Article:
Let’s take another example.  A person is in a wheelchair.  He or she has no problem moving around.  This person arrives at a building and can’t find the ramp or elevator, but there are stairs everywhere.

Who “disabled” the person in the wheelchair?  God, the Creator?  Or was it human society that caused the disability when no one thought to make a ramp or elevator easy to find?

[Image: a reddish-white brick wall] image from Pixabay

Neurodiversity is a branch off the Social Model of Disability, then, where we find that our brain-based differences are merely differences, but that Disability is a social construct, and we are not Disabled people until and unless society creates barriers.  Therefore, Disability is outside of us.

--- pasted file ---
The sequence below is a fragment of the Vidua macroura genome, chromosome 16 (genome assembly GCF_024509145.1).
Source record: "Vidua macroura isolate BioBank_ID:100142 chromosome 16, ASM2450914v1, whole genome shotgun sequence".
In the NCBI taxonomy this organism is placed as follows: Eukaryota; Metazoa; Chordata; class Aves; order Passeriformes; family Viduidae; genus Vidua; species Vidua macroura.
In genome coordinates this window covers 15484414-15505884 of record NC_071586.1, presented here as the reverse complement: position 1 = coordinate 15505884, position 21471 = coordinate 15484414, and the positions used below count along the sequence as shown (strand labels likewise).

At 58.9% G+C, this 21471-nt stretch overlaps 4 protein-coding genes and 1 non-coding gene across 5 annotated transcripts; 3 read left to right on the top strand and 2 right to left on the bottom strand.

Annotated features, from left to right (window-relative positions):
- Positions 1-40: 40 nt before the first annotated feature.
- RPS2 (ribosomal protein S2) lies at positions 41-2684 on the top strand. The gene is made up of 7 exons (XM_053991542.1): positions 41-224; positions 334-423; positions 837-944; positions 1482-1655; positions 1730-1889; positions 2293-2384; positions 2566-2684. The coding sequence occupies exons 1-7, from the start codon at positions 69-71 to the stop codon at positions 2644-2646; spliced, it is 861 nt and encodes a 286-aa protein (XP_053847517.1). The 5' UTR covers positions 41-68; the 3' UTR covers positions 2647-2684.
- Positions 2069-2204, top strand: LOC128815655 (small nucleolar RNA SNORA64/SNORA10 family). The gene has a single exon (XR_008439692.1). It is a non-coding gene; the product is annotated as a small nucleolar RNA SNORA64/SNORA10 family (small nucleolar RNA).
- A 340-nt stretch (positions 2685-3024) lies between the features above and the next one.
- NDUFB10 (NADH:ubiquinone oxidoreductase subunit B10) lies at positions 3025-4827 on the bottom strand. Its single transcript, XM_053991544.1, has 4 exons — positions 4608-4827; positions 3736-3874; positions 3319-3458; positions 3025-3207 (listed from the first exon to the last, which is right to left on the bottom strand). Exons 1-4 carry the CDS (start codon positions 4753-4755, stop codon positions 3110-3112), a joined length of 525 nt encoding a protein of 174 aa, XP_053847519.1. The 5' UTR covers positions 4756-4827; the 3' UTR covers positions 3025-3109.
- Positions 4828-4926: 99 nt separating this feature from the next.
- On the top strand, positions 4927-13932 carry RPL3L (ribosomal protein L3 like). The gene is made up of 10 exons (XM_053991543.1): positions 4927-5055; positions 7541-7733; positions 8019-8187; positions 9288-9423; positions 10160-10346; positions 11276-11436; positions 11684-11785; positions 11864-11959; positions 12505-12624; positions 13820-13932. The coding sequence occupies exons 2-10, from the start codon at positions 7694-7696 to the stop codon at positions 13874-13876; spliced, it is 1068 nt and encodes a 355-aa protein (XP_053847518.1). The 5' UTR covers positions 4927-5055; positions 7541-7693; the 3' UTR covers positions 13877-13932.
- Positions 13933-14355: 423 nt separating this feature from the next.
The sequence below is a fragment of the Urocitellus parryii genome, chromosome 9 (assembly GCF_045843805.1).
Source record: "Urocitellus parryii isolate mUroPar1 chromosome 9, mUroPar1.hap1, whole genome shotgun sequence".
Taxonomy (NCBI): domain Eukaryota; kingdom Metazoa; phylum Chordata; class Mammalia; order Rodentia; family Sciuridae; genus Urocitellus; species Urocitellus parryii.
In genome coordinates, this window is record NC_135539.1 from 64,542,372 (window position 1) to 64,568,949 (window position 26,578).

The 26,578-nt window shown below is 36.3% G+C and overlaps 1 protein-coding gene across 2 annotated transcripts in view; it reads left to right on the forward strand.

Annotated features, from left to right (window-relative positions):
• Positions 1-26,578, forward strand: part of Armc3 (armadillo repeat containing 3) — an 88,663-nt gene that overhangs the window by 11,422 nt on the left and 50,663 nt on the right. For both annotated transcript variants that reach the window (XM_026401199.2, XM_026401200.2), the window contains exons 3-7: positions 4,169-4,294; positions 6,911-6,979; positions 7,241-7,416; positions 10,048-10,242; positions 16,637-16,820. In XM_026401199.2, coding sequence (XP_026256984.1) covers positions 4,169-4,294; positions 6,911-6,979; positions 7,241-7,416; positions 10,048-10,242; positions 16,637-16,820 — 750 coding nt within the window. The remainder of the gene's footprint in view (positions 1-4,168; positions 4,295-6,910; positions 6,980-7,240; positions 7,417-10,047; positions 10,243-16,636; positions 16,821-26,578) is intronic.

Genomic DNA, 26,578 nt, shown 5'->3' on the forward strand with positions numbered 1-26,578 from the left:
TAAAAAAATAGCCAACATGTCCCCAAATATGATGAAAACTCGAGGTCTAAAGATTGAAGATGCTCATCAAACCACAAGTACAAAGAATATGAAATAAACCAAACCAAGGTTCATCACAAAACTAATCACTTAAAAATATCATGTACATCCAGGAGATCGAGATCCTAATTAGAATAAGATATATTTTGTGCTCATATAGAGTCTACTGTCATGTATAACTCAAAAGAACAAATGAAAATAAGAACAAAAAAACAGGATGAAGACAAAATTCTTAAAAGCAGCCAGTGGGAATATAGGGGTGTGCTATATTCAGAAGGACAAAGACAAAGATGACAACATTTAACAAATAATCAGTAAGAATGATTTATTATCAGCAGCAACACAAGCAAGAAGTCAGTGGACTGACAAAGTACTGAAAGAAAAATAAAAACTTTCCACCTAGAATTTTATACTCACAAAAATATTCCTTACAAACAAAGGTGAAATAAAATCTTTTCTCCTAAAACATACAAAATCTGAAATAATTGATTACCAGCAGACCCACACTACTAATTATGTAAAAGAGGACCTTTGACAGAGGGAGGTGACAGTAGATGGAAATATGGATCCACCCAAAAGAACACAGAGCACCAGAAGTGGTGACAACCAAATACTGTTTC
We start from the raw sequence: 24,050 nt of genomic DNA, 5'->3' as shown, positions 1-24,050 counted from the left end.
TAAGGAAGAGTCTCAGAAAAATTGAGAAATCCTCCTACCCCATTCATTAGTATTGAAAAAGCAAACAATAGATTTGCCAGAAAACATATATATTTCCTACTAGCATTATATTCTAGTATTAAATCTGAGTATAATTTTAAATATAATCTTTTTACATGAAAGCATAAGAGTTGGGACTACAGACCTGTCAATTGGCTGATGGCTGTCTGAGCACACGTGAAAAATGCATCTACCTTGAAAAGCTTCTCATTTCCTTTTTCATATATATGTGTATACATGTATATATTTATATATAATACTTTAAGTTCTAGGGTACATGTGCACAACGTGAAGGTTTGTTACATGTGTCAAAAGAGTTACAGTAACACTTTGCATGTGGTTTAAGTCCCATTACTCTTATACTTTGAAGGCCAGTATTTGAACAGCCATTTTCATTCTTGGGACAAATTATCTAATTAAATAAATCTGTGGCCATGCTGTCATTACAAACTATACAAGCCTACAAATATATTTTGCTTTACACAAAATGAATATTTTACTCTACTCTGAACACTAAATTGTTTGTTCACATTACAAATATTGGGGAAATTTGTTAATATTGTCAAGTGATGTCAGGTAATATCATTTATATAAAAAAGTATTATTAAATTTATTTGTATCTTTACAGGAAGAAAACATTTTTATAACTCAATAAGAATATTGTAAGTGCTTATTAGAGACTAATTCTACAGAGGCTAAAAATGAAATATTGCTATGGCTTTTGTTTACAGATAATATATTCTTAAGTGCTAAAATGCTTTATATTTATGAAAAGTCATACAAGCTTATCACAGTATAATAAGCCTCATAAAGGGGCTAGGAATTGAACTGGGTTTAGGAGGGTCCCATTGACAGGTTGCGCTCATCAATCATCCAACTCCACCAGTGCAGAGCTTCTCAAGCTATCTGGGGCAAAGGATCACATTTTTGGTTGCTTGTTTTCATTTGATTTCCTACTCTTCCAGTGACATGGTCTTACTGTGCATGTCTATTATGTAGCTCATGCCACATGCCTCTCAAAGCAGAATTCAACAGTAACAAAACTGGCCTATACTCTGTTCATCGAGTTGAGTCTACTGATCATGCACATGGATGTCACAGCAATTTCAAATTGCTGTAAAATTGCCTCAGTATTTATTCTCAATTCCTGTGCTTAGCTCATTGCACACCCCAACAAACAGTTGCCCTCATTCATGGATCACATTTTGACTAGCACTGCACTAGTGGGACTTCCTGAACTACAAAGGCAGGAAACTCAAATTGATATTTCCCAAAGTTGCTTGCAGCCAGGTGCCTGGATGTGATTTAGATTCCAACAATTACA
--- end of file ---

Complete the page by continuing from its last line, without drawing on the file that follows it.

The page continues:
But let’s keep things “real,” so to speak.

Dealing the Hand We’ve Been Dealt: Living in a Society Designed by and for Neurotypicals

So while Neurodiversity advocates try to keep things positive, we do have to live in the real world.  This world was not created for us.  As such, we’ll need some help to get by.

This is why we have to advocate for things like assistive technology.  Some of us prefer to speak with Augmentative and Assistive Communication (AAC), a name for many technologies that speak for us.  These can include texting on phones or IM/e-mail vs. a telephone call all the way up to the kind of text-to-speech computer Stephen Hawking has.  This stuff can be expensive.

AAC is not a frill because it enables us to speak (or to speak less stressfully.  You can explore here a way AAC can be used by those of us who stress too much in telephone and in-person conversations).